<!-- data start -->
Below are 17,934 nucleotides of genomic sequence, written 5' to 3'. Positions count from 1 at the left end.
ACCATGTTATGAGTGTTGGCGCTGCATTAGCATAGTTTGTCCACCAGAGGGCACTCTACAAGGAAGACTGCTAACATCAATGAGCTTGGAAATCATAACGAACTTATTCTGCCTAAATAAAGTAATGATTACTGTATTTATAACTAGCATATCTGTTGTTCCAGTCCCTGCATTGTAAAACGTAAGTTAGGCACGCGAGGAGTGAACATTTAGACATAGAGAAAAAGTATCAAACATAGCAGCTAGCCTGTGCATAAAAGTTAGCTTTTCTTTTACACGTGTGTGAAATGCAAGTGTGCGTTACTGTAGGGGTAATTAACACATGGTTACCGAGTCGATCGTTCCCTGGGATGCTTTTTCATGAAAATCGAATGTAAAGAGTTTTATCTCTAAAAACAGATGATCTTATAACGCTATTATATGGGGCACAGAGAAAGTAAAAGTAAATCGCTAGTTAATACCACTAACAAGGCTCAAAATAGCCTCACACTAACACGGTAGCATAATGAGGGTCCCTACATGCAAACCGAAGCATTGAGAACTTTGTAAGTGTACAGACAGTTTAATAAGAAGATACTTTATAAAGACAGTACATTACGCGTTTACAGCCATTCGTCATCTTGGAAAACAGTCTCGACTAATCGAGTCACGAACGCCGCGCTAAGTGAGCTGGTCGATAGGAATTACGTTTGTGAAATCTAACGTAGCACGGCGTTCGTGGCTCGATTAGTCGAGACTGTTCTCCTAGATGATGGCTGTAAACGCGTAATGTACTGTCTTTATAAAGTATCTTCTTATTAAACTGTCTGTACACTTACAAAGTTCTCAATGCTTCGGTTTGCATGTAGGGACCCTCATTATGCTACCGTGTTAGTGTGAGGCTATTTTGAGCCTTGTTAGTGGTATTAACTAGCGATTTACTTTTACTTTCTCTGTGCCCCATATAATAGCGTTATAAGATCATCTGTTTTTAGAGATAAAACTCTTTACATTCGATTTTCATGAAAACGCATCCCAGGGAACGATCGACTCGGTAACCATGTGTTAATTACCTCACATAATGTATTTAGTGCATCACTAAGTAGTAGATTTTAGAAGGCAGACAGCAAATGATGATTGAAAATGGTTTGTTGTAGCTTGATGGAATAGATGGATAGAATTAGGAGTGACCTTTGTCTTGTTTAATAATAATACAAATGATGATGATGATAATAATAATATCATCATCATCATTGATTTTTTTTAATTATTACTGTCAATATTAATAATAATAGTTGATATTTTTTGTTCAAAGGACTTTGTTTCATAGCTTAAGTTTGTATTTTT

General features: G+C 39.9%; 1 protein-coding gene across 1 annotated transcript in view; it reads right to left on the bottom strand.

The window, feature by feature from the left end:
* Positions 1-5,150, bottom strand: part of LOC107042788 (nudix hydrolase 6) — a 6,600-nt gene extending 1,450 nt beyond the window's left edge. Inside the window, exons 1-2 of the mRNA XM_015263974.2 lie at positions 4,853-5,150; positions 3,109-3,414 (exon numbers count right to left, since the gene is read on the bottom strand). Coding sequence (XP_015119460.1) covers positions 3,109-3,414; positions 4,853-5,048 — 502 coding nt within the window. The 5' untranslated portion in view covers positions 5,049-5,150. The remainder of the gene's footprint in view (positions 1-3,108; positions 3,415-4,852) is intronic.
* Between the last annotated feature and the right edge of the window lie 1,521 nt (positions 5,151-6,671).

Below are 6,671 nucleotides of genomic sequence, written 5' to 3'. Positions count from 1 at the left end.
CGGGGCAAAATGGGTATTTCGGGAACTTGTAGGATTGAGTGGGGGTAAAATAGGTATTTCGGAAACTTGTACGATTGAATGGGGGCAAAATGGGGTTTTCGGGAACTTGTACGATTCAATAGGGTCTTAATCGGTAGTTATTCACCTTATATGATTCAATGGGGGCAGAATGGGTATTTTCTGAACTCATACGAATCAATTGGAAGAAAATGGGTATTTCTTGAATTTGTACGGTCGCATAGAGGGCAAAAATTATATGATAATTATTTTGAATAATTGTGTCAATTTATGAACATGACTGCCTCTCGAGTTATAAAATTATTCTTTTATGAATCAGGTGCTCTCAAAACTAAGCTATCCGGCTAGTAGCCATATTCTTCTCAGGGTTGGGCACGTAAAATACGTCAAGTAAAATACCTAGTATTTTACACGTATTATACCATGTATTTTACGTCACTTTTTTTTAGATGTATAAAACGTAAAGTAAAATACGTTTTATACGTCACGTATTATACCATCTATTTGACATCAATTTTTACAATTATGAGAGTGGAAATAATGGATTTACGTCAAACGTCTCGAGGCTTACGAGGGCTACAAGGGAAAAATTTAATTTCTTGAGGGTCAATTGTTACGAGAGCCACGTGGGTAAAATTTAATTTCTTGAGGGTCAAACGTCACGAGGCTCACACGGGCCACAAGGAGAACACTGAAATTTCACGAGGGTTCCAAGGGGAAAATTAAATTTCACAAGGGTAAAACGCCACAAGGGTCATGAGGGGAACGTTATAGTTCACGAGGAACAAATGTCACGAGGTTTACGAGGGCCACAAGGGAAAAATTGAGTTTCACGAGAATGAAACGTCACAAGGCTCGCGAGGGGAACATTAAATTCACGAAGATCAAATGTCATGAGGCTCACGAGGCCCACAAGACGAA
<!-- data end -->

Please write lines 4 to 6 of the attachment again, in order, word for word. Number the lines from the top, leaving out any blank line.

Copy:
The window, feature by feature from the left end:
* Positions 1-5,150, bottom strand: part of LOC107042788 (nudix hydrolase 6) — a 6,600-nt gene extending 1,450 nt beyond the window's left edge. Inside the window, exons 1-2 of the mRNA XM_015263974.2 lie at positions 4,853-5,150; positions 3,109-3,414 (exon numbers count right to left, since the gene is read on the bottom strand). Coding sequence (XP_015119460.1) covers positions 3,109-3,414; positions 4,853-5,048 — 502 coding nt within the window. The 5' untranslated portion in view covers positions 5,049-5,150. The remainder of the gene's footprint in view (positions 1-3,108; positions 3,415-4,852) is intronic.
* Between the last annotated feature and the right edge of the window lie 1,521 nt (positions 5,151-6,671).